Social Performance

 
 
 
 
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Occupational health and employee well-being
   
 

Highlights  

 Solid progress in proactive healthcare strategy, and compliance with DMR standards  
 Among the highest compliance levels in industry for use of personal protective equipment  
 Successful implementation of Target health hub; acclaimed by the DMR as the first of its kind in the mining industry  
 Community clinics in PNG well received  

Material issues  

 Noise-induced hearing loss (NIHL) and use of protective equipment  
 Occupational lung disease, including silicosis  
 Pulmonary tuberculosis and other HIV-related illnesses  
 Heat stress
 Integrating systems and implementing workplace disease management methodologies
 Body mass index (overweight) workers underground.
The section on Harmony’s approach to sustainability details how we identified our material issues.

Harmony values the health and well-being of all its employees and the communities affected by its activities. The company is therefore committed to preventing all illnesses – not only occupational illnesses but other lifestyle diseases such as hypertension, diabetes and HIV – through continued medical surveillance, active case finding, early detection and treatment as part of an integrated managed healthcare system.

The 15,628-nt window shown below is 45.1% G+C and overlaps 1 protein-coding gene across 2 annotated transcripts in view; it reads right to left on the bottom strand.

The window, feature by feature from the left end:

Harmony Healthcare provides tertiary, secondary and primary healthcare as well as occupational health services to around 80% of its employees through company-managed healthcare facilities and preferred provider arrangements. Company-owned facilities currently include two private hospitals, two private pharmacies and various shaft-based medical stations. During the year, conversion of the medical station at Target was completed; this is now a health hub providing an integrated, proactive healthcare service. Casualty departments at the private hospitals provide 24-hour emergency services to local communities and to company employees.

The health and well-being of the remainder of Harmony employees, their dependants and contractors is ensured through medical aid membership or third-party service providers, as part of their employment benefits.

In the prior year, Harmony Healthcare began implementing a proactive healthcare strategy, shifting the focus from curative to preventative healthcare. Integrated individual healthcare can now be provided to employees, supported by management information systems that enable the company’s healthcare team to monitor and track the risk profile of individuals in terms of health and well-being. Individual disease management plans are then developed and continually reviewed to assess progress. This initiative is aligned with the company strategy to ensure continued health improvements that will lead to notable improvements in employee attendance and workplace productivity. During the review period, the required training was provided to healthcare professionals and, given the encouraging early results, the long-term benefits of this initiative are expected to be significant.